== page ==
Never Ending by John Andrew

Never Ending by John Andrew

Forward Forty | MMC Editor

April 16, 2015

In 2006 I was a divorced parent of two young boys. I had seen the end of that relationship coming because there were too many detour signs away from what makes a relationship healthy or at least what the songs, magazines, and hours of therapy and Oprah define as healthy.

That same year brought another ending, one I did not see and was totally unprepared for. My best friend Michael was murdered at a place that we had spent countless hours at as young men. His killer was never caught and he became another statistic. It happened on December 23 and when the news came I became numb. To this day his death forces me to think not only about closure but about the end itself.

We celebrate new beginnings: marriage, birth, new hairstyles, jobs and lovers.

Endings can be a little more problematic.

The end of a vacation, a relationship or anything to which we are attached often brings tears and with that pain. And while we acknowledge that our time is finite we often want a world without end because of the uncertainty endings bring.

But what I am learning as I journey through my fourth decade is that endings can become a point of rediscovery. They can animate us and they can serve to reconnect us with our true selves. Yes, it requires that we unearth dreams and maybe take risks but an ending can also really inspire us to go after what we want with a youthful enthusiasm. I’ve found that if we treat with endings head on they can unlock a fuller and truer self.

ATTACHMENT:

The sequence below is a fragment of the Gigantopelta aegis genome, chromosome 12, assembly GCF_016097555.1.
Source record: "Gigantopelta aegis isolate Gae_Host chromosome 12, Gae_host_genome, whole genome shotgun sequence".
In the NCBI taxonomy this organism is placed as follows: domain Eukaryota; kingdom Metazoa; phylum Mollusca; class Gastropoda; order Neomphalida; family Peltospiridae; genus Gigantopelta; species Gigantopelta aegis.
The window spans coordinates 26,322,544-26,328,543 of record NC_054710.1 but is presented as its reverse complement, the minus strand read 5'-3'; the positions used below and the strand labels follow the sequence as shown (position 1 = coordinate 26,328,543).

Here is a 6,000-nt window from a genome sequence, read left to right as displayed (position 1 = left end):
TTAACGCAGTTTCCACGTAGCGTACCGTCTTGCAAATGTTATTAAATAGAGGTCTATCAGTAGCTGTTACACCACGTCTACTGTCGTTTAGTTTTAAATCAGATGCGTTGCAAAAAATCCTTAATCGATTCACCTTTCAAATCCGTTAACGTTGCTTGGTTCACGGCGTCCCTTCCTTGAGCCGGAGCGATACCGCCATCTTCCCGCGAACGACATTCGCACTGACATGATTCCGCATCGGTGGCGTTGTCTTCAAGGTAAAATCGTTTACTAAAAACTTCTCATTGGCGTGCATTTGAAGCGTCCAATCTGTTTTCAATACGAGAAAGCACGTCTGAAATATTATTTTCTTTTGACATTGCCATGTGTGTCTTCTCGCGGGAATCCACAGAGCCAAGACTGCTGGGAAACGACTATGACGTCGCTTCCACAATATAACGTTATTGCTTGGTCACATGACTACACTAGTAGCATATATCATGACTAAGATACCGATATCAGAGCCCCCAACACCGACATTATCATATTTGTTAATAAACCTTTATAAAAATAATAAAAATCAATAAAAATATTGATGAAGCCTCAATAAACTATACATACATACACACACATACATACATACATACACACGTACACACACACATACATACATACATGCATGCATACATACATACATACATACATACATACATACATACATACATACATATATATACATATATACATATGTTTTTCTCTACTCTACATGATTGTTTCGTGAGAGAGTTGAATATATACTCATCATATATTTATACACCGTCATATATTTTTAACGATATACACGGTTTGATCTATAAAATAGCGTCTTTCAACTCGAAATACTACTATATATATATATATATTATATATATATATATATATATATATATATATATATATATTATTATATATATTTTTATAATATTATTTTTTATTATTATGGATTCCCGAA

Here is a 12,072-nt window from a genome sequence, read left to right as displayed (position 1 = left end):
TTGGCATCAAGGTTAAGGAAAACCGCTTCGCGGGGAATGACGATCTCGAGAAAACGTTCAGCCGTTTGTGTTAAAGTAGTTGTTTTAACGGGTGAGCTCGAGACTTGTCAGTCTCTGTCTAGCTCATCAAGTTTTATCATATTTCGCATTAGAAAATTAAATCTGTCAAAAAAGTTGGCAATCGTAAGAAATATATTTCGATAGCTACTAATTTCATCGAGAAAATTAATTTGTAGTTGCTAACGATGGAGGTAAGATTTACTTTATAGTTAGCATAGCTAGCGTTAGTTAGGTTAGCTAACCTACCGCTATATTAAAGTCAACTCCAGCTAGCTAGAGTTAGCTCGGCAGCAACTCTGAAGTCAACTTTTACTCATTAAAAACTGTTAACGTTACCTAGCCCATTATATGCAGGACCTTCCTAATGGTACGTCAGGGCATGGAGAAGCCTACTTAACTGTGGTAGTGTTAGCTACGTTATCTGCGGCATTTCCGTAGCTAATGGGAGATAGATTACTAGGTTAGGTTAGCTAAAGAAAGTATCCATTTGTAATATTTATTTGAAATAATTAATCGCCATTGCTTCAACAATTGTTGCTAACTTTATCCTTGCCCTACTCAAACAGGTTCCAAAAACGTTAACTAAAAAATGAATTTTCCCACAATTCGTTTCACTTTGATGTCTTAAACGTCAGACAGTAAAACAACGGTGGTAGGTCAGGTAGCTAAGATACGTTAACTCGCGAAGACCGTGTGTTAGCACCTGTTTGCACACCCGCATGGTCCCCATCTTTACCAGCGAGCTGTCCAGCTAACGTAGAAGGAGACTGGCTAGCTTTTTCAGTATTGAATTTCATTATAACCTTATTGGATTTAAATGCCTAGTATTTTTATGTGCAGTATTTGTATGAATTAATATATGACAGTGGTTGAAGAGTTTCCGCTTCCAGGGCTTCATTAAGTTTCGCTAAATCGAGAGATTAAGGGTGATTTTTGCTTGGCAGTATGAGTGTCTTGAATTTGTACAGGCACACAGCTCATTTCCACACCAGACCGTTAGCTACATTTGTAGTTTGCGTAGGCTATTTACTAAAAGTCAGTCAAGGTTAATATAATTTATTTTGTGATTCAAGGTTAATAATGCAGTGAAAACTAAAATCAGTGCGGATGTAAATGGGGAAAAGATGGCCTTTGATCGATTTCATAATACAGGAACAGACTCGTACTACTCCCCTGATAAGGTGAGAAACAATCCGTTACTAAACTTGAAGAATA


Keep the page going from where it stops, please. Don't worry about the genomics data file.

As a Buddhist I am reminded by the teaching that life is signified by constant change. Some of us lose weight, or as in my case, gain. What was once dark, like hair for instance, can become grey and as life itself becomes more transparent old photographs become touchpoints for laughter, recognition and acceptance.

As we age we come face to face with ourselves in a more pragmatic way and through all the beginnings and endings we know that we never really change who we intrinsically are if we stay connected to those lessons we were taught, and those things we held as ideals.

Two years ago I discovered again the link between ending and renewal. The woman who shepherded me into manhood died and her passing allowed me to rekindle a close friendship that I once had at 16 with a girl I once loved. As a young man my aunt had nurtured our youthful dreams and protected our vulnerabilities with her quiet personality and deep wisdom. In her passing, we rediscovered what we loved about her and by extension each other.

With endings, I am reminded that even though life is characterized by impermanence and change, a loss can be the impetus for rediscovery and possibility.

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